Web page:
Thank you for visiting and I hope you will join me again next week. 

 

Smorgasbord Blog Magazine – Weekly Round Up – 4th – 10th November 2019 – Books, Reviews, Videos, Health and Humour


Welcome to the weekly round up of posts you might have missed this week on Smorgasbord.

We arrived back from two weeks in the UK on Thursday in slightly rougher sees than we might have liked but you can expect this in November. My two sisters had been on the Ventura for a cruise down to Portugal and back and they certainly had much rougher seas than we did and in fact it made the papers when a passenger shared a video of the water exiting one of the swimming pools and flooding a lounge. Both my sisters are good sailors and very little seems to phase them… they thought it was a storm in a teacup!!!

https://www.dailymail.co.uk/news/article-7650639/Cruise-ship-passengers-carry-drinking-eating-torrent-water-surges-feet.html

Anyway, it has taken a couple of days to catch up online as I was off more than I was on during our time away. It gave me time to get some reading done and expect some reviews over the next couple of weeks. I also began plotting out the direction that the blog will take next year and how I can increase author and blogger promotions. There will be more reviews on a more regular basis and there will be a return of the Posts from Your Archives series for both new bloggers and those of you more established.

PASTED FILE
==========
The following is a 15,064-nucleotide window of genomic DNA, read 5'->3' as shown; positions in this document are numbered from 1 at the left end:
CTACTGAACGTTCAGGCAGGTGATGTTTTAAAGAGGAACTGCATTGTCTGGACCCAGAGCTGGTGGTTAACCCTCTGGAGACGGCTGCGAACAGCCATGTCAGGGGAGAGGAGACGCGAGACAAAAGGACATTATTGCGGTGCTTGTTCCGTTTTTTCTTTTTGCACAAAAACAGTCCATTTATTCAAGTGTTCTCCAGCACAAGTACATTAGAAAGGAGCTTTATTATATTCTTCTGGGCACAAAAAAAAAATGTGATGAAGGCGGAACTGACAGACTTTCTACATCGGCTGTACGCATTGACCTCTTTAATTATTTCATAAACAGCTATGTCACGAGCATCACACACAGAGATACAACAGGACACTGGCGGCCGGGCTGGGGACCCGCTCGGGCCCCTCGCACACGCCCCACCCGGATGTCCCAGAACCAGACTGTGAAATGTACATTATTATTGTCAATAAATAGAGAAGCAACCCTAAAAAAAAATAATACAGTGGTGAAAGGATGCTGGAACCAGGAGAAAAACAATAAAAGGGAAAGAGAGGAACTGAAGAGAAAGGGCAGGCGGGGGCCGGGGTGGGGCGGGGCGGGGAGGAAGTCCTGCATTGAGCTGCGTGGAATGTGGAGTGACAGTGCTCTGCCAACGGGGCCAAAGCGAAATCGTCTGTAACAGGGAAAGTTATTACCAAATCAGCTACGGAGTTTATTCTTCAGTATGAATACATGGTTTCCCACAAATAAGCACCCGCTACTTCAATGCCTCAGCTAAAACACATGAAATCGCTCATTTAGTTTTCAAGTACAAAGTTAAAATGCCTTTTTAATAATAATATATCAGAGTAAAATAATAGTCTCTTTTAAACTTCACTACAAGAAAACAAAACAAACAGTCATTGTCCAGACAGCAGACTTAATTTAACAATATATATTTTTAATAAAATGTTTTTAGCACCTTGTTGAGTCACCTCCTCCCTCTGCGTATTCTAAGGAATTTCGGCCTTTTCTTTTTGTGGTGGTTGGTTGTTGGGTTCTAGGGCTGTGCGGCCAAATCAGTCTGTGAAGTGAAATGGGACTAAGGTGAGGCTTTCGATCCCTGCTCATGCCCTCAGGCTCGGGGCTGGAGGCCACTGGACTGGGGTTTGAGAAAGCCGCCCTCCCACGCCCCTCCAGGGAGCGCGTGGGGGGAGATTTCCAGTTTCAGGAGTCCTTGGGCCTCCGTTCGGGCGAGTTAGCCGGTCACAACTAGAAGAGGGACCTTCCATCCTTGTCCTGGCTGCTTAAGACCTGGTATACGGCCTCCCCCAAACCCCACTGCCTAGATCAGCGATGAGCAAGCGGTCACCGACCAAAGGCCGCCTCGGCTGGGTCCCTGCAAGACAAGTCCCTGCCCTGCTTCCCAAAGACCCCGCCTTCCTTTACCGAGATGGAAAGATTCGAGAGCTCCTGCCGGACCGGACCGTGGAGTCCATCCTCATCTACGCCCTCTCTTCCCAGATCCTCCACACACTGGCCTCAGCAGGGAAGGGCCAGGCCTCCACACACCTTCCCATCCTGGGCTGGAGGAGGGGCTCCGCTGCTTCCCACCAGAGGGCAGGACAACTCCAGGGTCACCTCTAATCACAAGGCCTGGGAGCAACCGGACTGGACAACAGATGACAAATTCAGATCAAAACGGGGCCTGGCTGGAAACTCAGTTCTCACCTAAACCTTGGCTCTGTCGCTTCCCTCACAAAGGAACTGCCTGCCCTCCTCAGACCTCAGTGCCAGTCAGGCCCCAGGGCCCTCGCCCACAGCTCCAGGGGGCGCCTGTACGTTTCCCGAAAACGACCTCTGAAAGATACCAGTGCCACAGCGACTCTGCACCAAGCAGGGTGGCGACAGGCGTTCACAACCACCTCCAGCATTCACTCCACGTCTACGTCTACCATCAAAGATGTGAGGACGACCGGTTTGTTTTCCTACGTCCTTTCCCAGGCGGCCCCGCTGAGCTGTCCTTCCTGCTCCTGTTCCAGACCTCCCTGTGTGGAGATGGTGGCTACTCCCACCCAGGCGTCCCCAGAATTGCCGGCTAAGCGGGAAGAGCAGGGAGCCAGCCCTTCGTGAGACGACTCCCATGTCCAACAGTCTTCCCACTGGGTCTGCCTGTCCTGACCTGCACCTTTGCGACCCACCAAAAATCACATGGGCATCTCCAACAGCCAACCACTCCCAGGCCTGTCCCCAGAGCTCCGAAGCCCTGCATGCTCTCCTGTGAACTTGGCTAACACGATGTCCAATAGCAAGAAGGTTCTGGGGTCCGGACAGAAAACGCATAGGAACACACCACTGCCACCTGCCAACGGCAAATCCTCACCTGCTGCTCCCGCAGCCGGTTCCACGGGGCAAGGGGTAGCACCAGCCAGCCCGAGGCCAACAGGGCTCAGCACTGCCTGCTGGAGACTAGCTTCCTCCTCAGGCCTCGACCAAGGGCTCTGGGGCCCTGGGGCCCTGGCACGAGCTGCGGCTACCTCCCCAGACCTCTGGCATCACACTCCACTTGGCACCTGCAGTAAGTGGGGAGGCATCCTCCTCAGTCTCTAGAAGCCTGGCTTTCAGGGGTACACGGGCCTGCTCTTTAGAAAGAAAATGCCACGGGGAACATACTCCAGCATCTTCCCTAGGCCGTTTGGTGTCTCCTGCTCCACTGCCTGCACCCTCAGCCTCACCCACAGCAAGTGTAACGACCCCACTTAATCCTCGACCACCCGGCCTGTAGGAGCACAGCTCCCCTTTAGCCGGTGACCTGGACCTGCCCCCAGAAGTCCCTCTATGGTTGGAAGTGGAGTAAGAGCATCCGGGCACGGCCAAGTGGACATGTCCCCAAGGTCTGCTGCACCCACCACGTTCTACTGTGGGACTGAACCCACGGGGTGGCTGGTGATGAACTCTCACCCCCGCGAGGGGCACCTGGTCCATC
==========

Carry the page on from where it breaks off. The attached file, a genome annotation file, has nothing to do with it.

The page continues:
This week sees the start of the last major outside projects with the removal of the old broken down fence between us and our neighbour’s garden and a brand new post and concrete wall, making the garden fully child and dog safe for the next owners of the house.

A couple more inside jobs and then in the spring the house goes on the market and we shall be off further down the coast between Wexford and Waterford, two historic cities with a great deal of cultural appeal and great amenities.

Highlights of the coming week.

There will be the usual Cafe and Bookstore updates with recent reviews and several new books on the shelves. The Blogger Daily will resume and plenty of fun with afternoon videos and funnies.

MondayThe Travel Column by D.G. Kaye and this month Debby is taking us to the lovely not-so-well known little gem of a place, Puerto Peñasco, for a tropical escape in Mexico.

Tuesday – William Price King shares the life and music of jazz saxophonist Ornette Coleman.

Wednesday – Carol Taylor and I join forces to share the mineral Manganese and some recipes to include regularly in your diet to ensure that you do not become deficient.

Thursday – our Italian food expert Silvia Todesco shares a wonderful almond dessert that would be perfect for Thanksgiving.

Friday The Smorgasbord Christmas Book Fair kicks off with a selection of children’s books in the Cafe and the first of the guest posts. D.G. Kaye will be sharing her expertise in writing memoirs.

The Weekend – Another post from Mike Biles about Britain’s history and Allan Hudson joins me for the Sunday Author Interview. There will also be two more stories from my Flights of Fancy Collection.

Time for the review of this past week’s posts.

This week Mike Biles lifts the lid and reveals the truth about one of my favourite books and television series as a child..Lorna Doone…

Lorna Doone a Romance of Exmoor, R D Blackmore, London & Glasgow, Collins clear type press

https://smorgasbordinvitation.wordpress.com/2019/11/09/smorgasbord-blog-magazine-guest-writer-mike-biles-a-bit-about-britain-the-dastardly-shooting-of-lorna-doone-history/